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HSE Drop in Construction Visits

10 March 2016 | Updated 01 January 1970

Figures obtained by UCATT have revealed a decline in the number of inspections that HSE is undertaking on construction sites.

The construction union UCATT made a Freedom of Information request to discover the number of ‘proactive’ (unannounced) construction inspections being made by the HSE for the year 2014/15.

These figures were then compared with a previous request for the same information in 2012/13. This revealed that the total number of HSE inspections for 2012/13 was 10,577 compared with 9,656 in 2014/15, a reduction of 8.7%. This decline in inspections came at a time when the construction industry was recovering from recession and activity was increasing.

The biggest reduction was in Scotland which saw a drop of 55.7% in inspections. There were also decreases in the North East (28.5%), North West (32.5%), the South East (19.6%) and in Wales (3.4%). However, there were some English regions where the number of inspections increased and the overall reduction for England was 2%.

Construction is recognised as the most dangerous industry in the UK in 2014/15, 35 construction workers suffered fatal injuries.

“The HSE needs to explain what is behind the reduction in inspectors is this due to budget cuts or specific policies to reduce inspection activity?” stated Brian Rye, Acting General Secretary, UCATT. “This fall in inspection activity is deeply troubling. The prospect of an unexpected knock on the door by a construction inspector is what keeps many employers on their toes. If employers believe that their safety procedures are not going to be checked this will lead to slackness and corners being cut and workers could pay with their lives.”


Conviction rates

UCATT and HSE have been locking horns over the matter of the time it takes for the latter to convict guilty parties over construction deaths.

It alleges that t it takes 1,267 days (almost three and a half years) for someone convicted of causing the death of a construction worker to be brought to justice in British courts of law. The trades union has also criticised the level of conviction rates. It states that they have fallen from 51% in 2007/8 to 35% in 2012/13 and that 15% of deaths did not even reach the prosecution stage for three or four years after a worker’s death. “Three years is a disgrace,” said Brian Rye. “Construction deaths are not complex legal issues. The process to get to convictions should be quick and transparent and British construction workers and their families deserve justice and they deserve it to be delivered promptly.”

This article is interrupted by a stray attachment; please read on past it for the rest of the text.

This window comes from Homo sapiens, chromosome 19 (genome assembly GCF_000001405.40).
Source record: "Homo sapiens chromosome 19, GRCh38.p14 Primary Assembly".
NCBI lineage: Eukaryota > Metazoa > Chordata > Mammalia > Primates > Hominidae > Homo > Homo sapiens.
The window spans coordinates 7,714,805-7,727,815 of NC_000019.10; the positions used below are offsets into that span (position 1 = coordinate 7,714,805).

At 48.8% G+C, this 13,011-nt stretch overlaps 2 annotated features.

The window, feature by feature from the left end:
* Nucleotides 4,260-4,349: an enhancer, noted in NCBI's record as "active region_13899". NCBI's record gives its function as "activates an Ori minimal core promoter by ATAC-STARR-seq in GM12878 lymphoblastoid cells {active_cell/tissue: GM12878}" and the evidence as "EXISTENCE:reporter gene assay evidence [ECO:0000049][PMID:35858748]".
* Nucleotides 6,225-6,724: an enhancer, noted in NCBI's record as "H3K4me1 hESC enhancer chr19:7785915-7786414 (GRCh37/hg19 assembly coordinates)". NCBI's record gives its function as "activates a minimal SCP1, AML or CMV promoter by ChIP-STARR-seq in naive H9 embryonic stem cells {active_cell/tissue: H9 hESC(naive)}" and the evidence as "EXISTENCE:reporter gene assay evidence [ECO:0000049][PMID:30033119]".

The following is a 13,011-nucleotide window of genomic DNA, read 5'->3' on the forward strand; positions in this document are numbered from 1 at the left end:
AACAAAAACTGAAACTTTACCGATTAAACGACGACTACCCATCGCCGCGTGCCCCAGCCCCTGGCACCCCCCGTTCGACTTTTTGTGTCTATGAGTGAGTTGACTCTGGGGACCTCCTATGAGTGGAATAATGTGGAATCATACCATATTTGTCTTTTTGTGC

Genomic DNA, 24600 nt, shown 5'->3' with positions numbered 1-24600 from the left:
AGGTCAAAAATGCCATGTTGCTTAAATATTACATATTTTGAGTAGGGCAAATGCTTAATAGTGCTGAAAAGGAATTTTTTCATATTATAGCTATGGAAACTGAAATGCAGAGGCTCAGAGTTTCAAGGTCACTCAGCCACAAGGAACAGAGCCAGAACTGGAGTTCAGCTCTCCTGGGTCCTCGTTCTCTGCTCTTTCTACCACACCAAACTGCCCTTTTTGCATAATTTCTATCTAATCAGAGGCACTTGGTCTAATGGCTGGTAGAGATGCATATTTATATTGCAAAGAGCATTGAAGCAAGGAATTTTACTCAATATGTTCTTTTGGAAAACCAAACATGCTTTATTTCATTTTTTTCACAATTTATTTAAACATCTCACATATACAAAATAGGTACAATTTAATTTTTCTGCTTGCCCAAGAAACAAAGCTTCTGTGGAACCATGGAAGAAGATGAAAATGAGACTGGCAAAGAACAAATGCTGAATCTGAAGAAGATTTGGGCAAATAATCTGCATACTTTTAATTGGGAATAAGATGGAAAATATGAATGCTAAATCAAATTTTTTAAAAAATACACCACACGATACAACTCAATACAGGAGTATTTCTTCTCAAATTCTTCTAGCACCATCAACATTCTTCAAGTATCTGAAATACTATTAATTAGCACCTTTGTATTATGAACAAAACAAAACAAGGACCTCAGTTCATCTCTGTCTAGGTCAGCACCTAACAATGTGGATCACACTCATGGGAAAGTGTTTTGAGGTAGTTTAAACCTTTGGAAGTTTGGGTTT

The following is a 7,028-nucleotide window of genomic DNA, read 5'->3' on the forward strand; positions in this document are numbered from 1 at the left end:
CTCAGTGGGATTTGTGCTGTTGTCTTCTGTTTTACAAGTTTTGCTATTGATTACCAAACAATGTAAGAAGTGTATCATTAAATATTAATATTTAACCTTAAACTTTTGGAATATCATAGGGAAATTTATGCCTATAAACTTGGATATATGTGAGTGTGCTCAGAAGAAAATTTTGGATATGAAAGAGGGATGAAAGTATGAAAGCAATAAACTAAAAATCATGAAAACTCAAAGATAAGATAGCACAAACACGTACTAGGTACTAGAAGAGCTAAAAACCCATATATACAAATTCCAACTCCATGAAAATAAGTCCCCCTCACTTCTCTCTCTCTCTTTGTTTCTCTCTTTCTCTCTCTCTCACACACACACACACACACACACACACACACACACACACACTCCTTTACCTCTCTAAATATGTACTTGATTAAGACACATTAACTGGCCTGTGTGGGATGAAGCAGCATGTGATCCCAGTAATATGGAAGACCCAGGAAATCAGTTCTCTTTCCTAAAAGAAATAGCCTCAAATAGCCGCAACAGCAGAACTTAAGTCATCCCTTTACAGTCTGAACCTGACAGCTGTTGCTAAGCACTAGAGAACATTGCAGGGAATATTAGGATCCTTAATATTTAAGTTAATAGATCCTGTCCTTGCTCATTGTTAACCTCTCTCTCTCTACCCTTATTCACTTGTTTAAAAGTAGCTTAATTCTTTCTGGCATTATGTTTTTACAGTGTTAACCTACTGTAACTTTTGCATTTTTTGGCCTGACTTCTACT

HSE has responded to the allegations of overlong conviction rates by first of all pointing that they had to be seen in the context of the progress made in the reduction of deaths in this sector where fatalities had been 100 in 2000/01 and 39 in 2014/15. In a statement, HSE noted: ‘All workplace fatalities need to be investigated thoroughly to prevent a recurrence and so that where breaches of health and safety requirements are identified then those who have failed in their responsibilities are held to account which may include bringing cases before the courts in England and Wales, or recommending prosecution in Scotland.’

Picture:   UCATT has alleged that the number of construction site inspections by HSE has been declining as well as criticising what it believes as low conviction rates of fatalities resulting from negligence 

Article written by Mike Gannon | Published 10 March 2016


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